Landslip Threatens Durham Regatta

A section of St Oswald’s vicarage garden has collapsed into the river, causing potential problems for ‘The Henley of the North’.


A section of St Oswald’s vicarage garden has collapsed into the river, causing potential problems for ‘The Henley of the North’.

Durham Regatta, scheduled for the 8th and 9th June, is in its 180th year and attracts rowers from all around the UK and overseas.

Heavy rain caused the regatta to be cancelled last year, costing organisers a huge £5,000.

Organisers hope they can remove the fallen debris before next month's regatta

Organisers hope they can remove the fallen debris before next month’s regatta

Over recent months there have been repeated landslips along the banks of the Wear, including one of Christmas Eve when an ash tree feel into the river.

The section of garden, which includes a large tree, fell down the bank into the river just below Kingsgate Bridge.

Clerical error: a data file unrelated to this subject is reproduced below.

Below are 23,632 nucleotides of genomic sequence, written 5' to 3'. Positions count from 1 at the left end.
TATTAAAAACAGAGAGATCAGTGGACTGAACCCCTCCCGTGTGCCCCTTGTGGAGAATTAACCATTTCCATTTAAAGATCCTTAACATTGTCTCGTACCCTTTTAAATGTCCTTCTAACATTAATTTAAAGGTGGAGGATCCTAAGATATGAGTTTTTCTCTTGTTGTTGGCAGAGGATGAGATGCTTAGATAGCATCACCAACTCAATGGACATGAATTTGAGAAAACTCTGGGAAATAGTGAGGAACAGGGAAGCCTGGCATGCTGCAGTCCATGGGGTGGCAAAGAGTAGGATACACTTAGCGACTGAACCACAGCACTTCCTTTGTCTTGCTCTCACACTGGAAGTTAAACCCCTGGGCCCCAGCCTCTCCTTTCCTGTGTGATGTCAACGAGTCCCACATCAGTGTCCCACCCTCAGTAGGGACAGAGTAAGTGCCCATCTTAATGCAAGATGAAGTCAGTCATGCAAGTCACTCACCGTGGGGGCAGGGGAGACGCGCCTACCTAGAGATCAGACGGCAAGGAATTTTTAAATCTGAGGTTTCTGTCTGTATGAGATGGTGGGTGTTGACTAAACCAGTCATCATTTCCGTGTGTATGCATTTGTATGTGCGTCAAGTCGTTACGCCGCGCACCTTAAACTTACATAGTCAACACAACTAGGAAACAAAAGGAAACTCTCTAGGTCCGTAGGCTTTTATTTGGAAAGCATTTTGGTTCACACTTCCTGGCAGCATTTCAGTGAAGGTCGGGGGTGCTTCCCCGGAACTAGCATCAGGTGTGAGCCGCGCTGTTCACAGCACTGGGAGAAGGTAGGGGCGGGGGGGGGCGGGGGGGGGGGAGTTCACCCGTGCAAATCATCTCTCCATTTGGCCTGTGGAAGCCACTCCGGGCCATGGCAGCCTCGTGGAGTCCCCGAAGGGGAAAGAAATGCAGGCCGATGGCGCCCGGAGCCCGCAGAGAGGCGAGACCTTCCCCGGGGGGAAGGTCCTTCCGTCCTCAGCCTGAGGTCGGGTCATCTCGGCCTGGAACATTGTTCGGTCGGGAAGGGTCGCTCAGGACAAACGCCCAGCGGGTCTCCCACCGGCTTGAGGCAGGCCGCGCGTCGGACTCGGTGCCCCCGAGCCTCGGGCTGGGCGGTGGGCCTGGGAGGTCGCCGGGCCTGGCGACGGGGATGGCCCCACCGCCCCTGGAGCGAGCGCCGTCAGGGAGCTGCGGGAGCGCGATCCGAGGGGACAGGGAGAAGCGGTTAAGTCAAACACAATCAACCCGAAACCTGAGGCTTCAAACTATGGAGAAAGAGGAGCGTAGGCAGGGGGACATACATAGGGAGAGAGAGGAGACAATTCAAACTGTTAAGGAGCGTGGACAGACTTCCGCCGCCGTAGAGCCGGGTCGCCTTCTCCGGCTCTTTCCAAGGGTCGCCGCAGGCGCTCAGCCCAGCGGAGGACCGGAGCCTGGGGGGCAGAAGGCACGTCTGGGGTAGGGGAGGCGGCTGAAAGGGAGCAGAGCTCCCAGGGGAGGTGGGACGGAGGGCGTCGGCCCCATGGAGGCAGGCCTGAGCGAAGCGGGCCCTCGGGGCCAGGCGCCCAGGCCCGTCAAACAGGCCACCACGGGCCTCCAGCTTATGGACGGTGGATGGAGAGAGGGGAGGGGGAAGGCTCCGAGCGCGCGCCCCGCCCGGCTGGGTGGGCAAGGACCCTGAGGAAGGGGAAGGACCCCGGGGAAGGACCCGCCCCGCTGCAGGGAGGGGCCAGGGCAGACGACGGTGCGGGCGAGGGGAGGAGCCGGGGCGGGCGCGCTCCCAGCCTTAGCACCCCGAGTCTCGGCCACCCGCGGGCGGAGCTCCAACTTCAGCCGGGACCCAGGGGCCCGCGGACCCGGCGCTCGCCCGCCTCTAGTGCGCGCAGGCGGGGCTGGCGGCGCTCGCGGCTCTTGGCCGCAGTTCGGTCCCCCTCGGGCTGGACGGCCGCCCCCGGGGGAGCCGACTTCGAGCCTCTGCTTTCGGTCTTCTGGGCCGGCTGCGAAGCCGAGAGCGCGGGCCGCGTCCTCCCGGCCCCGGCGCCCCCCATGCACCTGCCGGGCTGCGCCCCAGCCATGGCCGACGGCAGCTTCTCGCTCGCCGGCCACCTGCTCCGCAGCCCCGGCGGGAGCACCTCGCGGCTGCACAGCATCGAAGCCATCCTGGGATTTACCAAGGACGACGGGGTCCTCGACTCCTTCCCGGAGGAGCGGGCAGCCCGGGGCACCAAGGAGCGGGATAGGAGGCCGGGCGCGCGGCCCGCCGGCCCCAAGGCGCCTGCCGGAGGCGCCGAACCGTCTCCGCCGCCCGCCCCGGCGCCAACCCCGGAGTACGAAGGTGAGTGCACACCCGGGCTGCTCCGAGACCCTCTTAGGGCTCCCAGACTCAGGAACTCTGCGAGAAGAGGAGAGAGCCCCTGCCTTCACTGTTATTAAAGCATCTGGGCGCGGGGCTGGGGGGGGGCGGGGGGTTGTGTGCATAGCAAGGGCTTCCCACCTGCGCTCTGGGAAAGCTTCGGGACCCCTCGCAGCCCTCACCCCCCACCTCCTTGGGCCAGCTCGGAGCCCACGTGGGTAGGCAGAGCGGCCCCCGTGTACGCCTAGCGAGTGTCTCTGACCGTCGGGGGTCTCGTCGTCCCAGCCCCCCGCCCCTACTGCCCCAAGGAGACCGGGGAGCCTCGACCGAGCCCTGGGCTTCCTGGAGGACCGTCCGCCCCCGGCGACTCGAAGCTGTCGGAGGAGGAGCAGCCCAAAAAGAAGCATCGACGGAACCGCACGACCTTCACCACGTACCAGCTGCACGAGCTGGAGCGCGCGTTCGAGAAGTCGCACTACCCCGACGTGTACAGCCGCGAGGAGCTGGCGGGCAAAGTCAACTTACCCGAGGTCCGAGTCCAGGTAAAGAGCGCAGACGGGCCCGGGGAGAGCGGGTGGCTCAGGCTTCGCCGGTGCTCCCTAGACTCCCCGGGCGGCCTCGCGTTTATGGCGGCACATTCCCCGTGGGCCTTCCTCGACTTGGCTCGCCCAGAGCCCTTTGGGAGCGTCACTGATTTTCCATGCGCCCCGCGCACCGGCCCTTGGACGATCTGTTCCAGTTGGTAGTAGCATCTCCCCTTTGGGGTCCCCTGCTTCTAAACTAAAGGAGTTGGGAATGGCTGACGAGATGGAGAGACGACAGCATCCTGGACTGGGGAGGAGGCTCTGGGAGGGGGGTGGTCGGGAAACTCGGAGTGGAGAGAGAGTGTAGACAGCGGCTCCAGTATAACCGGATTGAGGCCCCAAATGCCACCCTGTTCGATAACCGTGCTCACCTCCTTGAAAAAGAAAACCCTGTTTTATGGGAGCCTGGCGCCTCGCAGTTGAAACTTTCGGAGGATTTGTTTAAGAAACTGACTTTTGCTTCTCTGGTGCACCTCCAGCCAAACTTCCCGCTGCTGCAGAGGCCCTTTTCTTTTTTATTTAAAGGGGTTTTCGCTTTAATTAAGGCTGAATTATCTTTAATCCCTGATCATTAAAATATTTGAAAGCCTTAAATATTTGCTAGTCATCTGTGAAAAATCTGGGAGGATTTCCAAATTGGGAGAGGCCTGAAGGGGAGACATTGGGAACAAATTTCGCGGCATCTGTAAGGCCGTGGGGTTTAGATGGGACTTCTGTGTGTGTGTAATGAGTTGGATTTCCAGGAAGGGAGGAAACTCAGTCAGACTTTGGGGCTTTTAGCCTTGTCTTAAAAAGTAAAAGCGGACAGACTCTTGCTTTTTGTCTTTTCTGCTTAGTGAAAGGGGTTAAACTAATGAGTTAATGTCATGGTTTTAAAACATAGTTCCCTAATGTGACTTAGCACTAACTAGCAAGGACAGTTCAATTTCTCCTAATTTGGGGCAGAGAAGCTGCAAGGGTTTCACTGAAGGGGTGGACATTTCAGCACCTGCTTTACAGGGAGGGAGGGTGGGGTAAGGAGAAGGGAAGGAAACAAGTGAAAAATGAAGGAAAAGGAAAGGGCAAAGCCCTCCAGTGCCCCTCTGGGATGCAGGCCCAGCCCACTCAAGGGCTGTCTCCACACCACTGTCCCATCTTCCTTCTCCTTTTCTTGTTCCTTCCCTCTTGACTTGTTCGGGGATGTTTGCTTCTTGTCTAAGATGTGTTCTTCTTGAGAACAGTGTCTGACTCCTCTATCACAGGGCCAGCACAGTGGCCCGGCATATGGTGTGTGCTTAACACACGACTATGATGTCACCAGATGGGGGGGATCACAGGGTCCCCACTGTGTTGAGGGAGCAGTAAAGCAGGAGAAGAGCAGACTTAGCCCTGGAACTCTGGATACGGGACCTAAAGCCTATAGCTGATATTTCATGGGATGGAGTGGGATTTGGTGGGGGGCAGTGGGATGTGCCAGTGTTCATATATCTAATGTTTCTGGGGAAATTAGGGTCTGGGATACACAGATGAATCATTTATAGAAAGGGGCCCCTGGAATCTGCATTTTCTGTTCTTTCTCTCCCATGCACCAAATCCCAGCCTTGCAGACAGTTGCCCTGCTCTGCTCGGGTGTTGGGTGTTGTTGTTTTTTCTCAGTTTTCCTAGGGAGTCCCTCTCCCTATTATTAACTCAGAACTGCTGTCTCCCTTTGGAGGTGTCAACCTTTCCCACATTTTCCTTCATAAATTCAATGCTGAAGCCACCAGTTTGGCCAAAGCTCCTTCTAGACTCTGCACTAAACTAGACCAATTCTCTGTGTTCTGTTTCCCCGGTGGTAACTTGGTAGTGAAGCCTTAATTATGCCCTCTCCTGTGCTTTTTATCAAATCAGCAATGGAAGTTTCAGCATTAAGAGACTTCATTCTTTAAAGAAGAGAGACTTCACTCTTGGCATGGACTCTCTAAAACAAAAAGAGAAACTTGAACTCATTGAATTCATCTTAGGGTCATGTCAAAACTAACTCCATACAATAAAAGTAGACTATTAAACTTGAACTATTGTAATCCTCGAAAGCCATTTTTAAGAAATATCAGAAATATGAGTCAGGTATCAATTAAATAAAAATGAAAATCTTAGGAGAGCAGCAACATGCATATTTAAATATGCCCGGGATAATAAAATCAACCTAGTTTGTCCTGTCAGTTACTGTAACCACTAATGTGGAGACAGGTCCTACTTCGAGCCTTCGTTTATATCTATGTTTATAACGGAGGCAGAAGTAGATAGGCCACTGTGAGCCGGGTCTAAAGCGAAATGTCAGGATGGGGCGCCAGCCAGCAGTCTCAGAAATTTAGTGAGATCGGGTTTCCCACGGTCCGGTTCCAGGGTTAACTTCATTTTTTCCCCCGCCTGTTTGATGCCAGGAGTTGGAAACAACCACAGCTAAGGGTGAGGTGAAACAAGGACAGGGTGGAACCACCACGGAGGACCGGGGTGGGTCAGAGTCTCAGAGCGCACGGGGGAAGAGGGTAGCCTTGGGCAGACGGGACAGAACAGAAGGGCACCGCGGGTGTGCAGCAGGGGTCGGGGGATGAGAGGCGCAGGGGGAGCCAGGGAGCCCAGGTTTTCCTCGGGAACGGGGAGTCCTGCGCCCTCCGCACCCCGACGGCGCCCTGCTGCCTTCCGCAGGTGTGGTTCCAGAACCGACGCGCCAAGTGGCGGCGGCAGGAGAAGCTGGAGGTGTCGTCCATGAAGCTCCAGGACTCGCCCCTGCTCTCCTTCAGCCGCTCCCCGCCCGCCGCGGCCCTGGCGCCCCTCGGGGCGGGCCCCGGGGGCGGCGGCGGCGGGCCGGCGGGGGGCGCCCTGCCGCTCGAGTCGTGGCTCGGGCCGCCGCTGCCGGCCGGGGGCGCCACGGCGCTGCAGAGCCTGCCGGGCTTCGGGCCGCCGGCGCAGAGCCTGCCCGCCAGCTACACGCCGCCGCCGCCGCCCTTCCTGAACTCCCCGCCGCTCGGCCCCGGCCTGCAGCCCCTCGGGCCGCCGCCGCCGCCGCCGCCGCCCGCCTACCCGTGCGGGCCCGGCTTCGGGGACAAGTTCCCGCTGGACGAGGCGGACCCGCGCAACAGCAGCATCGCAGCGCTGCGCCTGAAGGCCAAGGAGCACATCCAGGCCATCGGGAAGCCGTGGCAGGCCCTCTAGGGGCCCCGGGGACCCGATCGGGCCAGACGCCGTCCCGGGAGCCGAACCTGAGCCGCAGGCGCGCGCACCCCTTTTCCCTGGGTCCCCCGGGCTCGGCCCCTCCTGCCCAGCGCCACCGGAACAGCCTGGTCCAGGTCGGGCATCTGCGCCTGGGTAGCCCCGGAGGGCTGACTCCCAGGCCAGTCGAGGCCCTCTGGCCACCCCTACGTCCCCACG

The council have now launched an investigation into the problem and workers have begun to remove the tree from the river.

Durham Regatta Secretary Dave Oliver reportedly said, “If we can’t get it removed before June we won’t be able to run any long course races at the Regatta.”

In the meantime, the riverside footpath has been closed and the river is being dredged to remove flood debris.

The dredging operations earlier this year

The dredging operations earlier this year

“We have all had a pretty expensive time this year,” said Durham Regatta Chairman.

Head of the Durham Regatta race committee, Charly Curtis, reportedly said, “There is no way with the tree as it is that you could safely get two racing eights side-by-side through this part of the river.

“Steering through Elvet Bridge and round the corner is difficult enough without any obstructions.

“Hopefully it will all be sorted out in the next few weeks and we can run a safe and competitive regatta.”